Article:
Engine cooling system - water branch - blockage problem

- by Jim Blacklock

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I read with great interest the article by Ian Brough, in the PWA7C December Newsletter, about the blocking up of Austin 7 water jackets, by a build-up of white powder, especially in the area of the side water manifold. The photos of Ian’s blocked water jacket were truly horrific – made more so by the colourful antifreeze and rust staining of the aluminium oxide. However, it did prompt me to write about my thinking about this problem, which I hope fellow Austineers will find of some interest and possibly useful.

For many years, I worked in the oil and gas drilling industry, around the world, and spent quite a bit of my time on various types of offshore platforms, in various oceans. One thing that all of these structures had in common were big blocks of aluminium fixed to the steel legs - either jacking up the drilling platforms or hammered into the seabed to support the production platforms. These aluminium blocks prevent rusting of the steel structures, by providing Cathodic Protection, which is a technique used to control the corrosion of steel and iron surfaces in contact with the sea, by making it the cathode of an electrochemical cell. This simple method of protection connects the metal to be protected (i.e. the ferrous steel structure) to a more easily corrodible sacrificial metal (i.e. the blocks of aluminium, as can be seen in the photo), to act as the anode and the sea acts as the electrolyte, thus making a simple electrical cell (just like a car battery). The sacrificial metal then corrodes instead of the protected ferrous metals. When aluminium corrodes (or oxidises), as a result of this electrical action, it forms a white powder that will not dissolve in water – in the offshore platform scenario that is not a problem, as the aluminium oxide powder is washed away by the sea.

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In the Austin 7 engine cooling system, this same situation has been created, in that we have the aluminium water inlet and outlet branches (anodes) bolted to the side of the cast iron engine block and the cast iron cylinder head (cathodes), plus the water in the cooling jacket (which acts as a simple electrolyte solution, bearing in mind that even rain water these days tends to be acidic), so we have a simple electric cell. Again the white insoluble aluminium oxide is formed in the engine cooling system water, but as there is no way of flushing it away (because the Austin 7 cooling system works on the thermo-siphon cycle – i.e. there is no water pump), so it builds up over time in the engine water jacket and clogs it up. At the same time, the inside surfaces of the water branches corrode away. (Here are a couple of photos of an example engine, which were taken in October 2020 – in the upper photo you can see that the side inlet water branch was so badly affected by aluminium oxidisation, which has eaten its way through to the outer surface and it just crumbled away as it was removed! The lower photo shows the build-up of aluminium oxide powder, in the cylinder block water jacket, stained with rust and antifreeze.) Thus we end up with overheating Austin 7 engines, which will have to be stripped down, the aluminium oxide powder removed chemically (such as by a hot caustic acid bath, as mentioned in the Austin 7 article in the December 2020 issue of Practical Classics), and the engine rebuilt with new water branches and all the other costs and time that are involved.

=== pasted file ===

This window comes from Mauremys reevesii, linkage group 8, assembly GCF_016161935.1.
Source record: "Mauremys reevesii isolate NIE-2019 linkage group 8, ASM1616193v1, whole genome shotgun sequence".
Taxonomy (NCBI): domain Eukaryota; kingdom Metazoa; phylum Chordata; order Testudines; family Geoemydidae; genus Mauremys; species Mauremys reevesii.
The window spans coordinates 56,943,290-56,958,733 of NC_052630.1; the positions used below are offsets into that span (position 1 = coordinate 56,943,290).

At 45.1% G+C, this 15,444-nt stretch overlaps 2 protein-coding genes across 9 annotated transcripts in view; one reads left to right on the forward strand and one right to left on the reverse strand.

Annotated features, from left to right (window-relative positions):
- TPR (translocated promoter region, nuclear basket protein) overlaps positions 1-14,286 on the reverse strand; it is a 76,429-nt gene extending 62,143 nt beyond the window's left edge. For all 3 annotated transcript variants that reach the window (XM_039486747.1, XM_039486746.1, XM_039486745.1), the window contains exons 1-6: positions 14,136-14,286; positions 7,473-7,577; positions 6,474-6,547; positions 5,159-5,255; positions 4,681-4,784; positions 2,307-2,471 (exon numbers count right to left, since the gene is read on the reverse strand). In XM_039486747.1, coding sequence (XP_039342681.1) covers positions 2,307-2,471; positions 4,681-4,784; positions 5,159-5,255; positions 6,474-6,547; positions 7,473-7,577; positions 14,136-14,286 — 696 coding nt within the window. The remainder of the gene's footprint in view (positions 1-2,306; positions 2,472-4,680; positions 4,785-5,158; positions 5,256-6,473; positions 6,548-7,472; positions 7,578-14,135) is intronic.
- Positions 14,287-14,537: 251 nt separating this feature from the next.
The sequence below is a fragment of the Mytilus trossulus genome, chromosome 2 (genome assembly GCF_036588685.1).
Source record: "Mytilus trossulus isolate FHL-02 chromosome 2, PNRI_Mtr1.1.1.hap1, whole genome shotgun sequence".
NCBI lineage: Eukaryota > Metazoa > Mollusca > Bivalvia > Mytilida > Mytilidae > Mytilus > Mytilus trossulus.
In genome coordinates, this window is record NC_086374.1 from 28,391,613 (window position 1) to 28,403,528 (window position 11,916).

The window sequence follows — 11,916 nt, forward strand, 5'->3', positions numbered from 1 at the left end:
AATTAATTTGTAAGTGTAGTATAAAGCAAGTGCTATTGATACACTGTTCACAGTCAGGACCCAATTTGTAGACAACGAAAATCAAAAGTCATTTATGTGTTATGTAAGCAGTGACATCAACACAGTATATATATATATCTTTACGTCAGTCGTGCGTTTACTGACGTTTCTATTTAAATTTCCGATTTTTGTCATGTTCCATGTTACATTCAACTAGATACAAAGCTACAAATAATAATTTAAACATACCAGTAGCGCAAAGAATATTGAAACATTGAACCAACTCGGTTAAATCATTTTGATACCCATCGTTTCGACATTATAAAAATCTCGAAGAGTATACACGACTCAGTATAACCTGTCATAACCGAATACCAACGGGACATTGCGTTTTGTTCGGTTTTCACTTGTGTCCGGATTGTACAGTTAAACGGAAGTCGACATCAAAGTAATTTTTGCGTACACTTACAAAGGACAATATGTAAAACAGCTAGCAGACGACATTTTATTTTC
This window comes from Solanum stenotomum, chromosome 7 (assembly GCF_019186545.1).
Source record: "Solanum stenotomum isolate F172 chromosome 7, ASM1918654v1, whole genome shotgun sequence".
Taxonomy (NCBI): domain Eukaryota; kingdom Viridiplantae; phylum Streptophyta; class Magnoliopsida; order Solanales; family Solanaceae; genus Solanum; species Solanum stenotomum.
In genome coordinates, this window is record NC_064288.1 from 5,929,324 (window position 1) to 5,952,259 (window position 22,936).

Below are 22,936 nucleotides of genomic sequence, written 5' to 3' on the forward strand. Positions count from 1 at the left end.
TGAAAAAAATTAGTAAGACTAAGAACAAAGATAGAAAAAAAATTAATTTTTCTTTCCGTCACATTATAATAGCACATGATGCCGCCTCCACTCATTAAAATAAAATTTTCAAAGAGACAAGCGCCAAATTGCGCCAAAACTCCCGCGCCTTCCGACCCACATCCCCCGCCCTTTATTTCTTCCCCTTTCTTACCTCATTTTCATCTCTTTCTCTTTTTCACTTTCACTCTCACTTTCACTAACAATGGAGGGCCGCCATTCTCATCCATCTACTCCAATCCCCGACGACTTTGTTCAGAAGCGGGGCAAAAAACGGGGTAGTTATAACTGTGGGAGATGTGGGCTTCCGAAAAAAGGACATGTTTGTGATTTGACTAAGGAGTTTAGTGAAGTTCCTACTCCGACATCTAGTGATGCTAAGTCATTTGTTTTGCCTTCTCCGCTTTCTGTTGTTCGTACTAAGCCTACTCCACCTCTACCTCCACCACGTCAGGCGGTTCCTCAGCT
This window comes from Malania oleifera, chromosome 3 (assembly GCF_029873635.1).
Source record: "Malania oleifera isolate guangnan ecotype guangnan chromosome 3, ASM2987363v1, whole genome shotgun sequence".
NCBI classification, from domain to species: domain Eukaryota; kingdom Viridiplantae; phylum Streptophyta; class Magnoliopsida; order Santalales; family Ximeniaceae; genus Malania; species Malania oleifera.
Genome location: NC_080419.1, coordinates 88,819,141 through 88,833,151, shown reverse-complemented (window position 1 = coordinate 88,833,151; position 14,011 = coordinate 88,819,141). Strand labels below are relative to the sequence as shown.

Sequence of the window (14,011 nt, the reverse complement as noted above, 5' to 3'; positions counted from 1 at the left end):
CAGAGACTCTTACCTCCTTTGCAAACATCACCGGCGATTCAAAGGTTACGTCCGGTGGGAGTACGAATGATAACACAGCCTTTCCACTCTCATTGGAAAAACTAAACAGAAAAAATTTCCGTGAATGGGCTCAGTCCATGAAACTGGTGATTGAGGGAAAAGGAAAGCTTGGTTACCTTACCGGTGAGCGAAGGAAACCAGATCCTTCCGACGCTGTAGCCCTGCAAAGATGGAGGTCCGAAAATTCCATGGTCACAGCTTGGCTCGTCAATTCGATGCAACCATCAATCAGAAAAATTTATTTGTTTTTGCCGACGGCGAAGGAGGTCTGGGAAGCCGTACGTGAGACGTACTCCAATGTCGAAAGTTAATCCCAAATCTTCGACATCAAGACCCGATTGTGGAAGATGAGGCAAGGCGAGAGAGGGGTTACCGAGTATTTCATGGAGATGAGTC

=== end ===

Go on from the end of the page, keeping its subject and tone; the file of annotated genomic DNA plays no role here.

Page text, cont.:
I had been thinking about how to resolve this problem, for a number of years. Then when my Austin 7 Arrow engine needed rebuilding (after the front main bearing lip broke), it rather prompted me to get serious about considering the problem. The solution that I came to in the end was to realise that in order to stop the electrolytic action happening, all we need to do would be to “break” the electrical circuit. My initial idea was to just paint the aluminium water branches all over, with some heavy duty enamel paint.

But when I was discussing my thinking about this problem with Ian Tillman, of Oxfordshire Sevens, he immediately suggested using powder coating on the aluminium water branches. Apparently, Ian has years of experience with powder coating (is there no end to his talents when it comes to improving our humble Austin 7?) and he told me that as well as providing an electrical insulator, it is the longest lasting, and most colour-durable quality of finishes available on virtually any type of metal; that powder coated surfaces are more resistant to chipping, scratching, fading, and wearing than other finishes; that it can withstand temperatures up to 550OC, so the Austin 7 engine environment would not be a problem. So we think that we have found the solution to stop the Austin 7 engine water jacket becoming blocked up with aluminium oxide, leading to overheating, which can result in further expensive repair bills.

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Ian and Oxfordshire Sevens is now producing kits of powder coated water branches, in a matt aluminium colour, as shown in these photos, (though you can order them in any colour you want – for instance yellow!!!!!!).
For the earlier engine (1923-36) it is the JBIT-001 Kit
For the later engine (1936-39) it is the JBIT-002 Kit.


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